Roy S. Moore, a former chief justice of the Alabama Supreme Court, reeled in a shocking win in the Alabama Senate primaries over top Republican Senator Luther Strange. Alabama’s Secretary of State furthers that Moore won by a massive 10 percent, with Moore taking nearly 55 percent of the vote and Strange garnering 45 percent.
Moore’s surprising win over Strange was not the only unusual thing to come from his campaign. The former chief justice has recently been accused of sexual assaulting seven women total.
The first, Leigh Corfman, claims that Moore engaged in sexual misconduct with her in 1979 when she was a teenager and he was 32. Aside from the allegations from Corfman, there is no evidence to substantiate that the incident actually occurred. Moore furthered, “I never knew this woman. I never met this woman and these charges are politically motivated.”
The second woman to accuse Roy Moore was Wendy Miller. Miller said that she first met Moore working at her local mall at age 14. She said Moore asked her out two years later, but her mother forbade it. Once again, Miller’s allegations are entirely speculative and have no evidentiary proof to demonstrate that the incident occurred. When asked about Miller, Moore responded with, “I’ve run five successful campaigns. This has never been brought up and all of a sudden, four weeks out, they’re bringing out - they’re bringing up - because it’s political. It’s a direct attack on this campaign and it involves a 14-year-old girl, which I would have never had contact with.”
Debbie Wesson Gibson, the third woman to accuse Moore of sexual assault, told the Post that she met Moore after he spoke to her high school civics class when she was 17 years old. Gibson claimed that afterwards, Moore asked her out on several dates but that it “did not progress beyond kissing.” Moore claimed to recognize Gibson, having been friends with her family, but he denied recalling speaking to her civics class and any recollection of going on dates.
Moore’s fourth accuser, Gloria Thacker Deason, was an 18-year-old cheerleader when, she claims, Moore began taking her on dates. Deason claimed that during those dates they drank bottles of wine, which at the time would have been illegal due to Alabama's drinking laws. Moore responded to these allegations by asserting that the county “is a dry county,” furthering “We would never would have had liquor.” However, the Post proves Moore wrong by noting that the incident occurred seven years after Etowah county approved legal alcohol sales.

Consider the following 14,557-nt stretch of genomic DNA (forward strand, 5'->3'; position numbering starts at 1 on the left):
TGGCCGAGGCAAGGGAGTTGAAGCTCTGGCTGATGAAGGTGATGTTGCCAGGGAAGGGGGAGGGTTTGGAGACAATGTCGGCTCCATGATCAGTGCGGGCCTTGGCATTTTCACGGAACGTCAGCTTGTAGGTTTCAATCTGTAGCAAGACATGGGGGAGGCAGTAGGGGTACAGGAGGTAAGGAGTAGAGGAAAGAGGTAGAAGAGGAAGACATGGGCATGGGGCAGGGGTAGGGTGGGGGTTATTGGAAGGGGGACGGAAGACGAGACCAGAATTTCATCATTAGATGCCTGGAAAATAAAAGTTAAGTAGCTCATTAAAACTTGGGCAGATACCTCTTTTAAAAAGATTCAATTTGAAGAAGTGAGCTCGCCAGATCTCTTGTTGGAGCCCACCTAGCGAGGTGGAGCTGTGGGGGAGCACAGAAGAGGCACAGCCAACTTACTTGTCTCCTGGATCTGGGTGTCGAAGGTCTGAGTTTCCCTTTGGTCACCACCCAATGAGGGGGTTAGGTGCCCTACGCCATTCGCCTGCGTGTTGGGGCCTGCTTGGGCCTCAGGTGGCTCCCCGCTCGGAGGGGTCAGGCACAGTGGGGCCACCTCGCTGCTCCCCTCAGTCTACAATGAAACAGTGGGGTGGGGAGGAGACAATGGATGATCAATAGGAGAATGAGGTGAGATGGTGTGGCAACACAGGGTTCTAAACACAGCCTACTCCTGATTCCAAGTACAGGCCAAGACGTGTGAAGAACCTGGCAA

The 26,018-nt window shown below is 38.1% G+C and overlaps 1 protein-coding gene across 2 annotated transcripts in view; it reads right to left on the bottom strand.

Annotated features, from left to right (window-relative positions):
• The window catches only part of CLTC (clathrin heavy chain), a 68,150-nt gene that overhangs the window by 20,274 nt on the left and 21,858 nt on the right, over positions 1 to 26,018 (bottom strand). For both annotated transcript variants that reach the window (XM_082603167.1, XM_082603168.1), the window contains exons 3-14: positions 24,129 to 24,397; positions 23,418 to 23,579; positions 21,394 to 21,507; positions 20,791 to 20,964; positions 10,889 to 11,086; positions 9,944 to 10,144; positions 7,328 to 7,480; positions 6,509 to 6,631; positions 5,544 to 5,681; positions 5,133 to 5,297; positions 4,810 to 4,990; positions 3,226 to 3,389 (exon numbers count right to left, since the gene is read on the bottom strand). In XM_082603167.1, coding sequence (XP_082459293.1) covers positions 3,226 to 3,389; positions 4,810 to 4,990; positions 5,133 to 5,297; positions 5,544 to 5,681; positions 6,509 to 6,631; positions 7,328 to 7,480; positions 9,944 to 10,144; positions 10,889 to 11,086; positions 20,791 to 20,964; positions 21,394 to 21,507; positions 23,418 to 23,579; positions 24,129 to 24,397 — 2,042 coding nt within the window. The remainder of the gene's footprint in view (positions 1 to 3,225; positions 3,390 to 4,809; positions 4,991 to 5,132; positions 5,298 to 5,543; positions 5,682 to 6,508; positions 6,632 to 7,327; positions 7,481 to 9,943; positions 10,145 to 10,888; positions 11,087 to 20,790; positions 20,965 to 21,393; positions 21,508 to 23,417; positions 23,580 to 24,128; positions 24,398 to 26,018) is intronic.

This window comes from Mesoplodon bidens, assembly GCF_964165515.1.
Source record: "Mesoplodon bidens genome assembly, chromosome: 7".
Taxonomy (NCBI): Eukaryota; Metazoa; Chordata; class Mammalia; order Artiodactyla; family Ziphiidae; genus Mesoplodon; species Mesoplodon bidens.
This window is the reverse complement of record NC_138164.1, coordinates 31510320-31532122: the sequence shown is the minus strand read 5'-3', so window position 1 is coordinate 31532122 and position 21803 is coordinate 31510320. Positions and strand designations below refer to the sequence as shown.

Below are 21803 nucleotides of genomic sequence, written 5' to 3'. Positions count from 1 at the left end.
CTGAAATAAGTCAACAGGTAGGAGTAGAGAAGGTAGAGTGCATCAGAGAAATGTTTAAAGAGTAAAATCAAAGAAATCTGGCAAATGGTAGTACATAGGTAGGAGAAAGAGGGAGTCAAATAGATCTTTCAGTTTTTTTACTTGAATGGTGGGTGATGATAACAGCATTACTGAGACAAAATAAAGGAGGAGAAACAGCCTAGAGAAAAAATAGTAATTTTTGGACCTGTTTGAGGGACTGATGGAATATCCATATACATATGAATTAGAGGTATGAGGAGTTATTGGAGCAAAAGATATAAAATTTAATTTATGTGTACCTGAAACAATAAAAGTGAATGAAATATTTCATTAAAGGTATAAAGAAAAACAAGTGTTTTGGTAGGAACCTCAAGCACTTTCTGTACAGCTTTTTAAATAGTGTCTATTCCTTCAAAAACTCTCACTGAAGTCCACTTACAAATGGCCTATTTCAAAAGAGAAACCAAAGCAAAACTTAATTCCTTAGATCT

Beverly Young Nelson was Moore’s fifth and most recent accuser. Nelson claimed she met Moore when she was 15-years-old as a waitress in Gadsden, Alabama. She said it started off as light flirting and Moore even signed her yearbook as “Merry Christmas” and “Love, Roy Moore, D.A.” However, a short time after they first met Moore offered to give her a ride home after work. Nelson revealed that instead of driving her home like he promised, he parked his car behind the restaurant and sexually assaulted her. Moore publicly denied Nelson’s claims, saying they were “absolutely false.” He further argued that he never even knew Nelson and that the accusations were a “political maneuver.” Phillip Jauregui, Moore’s attorney, however, challenged Nelson’s story. Jauregui asserted that the handwriting in the yearbook Nelson presented did not match other samples of Moore’s handwriting.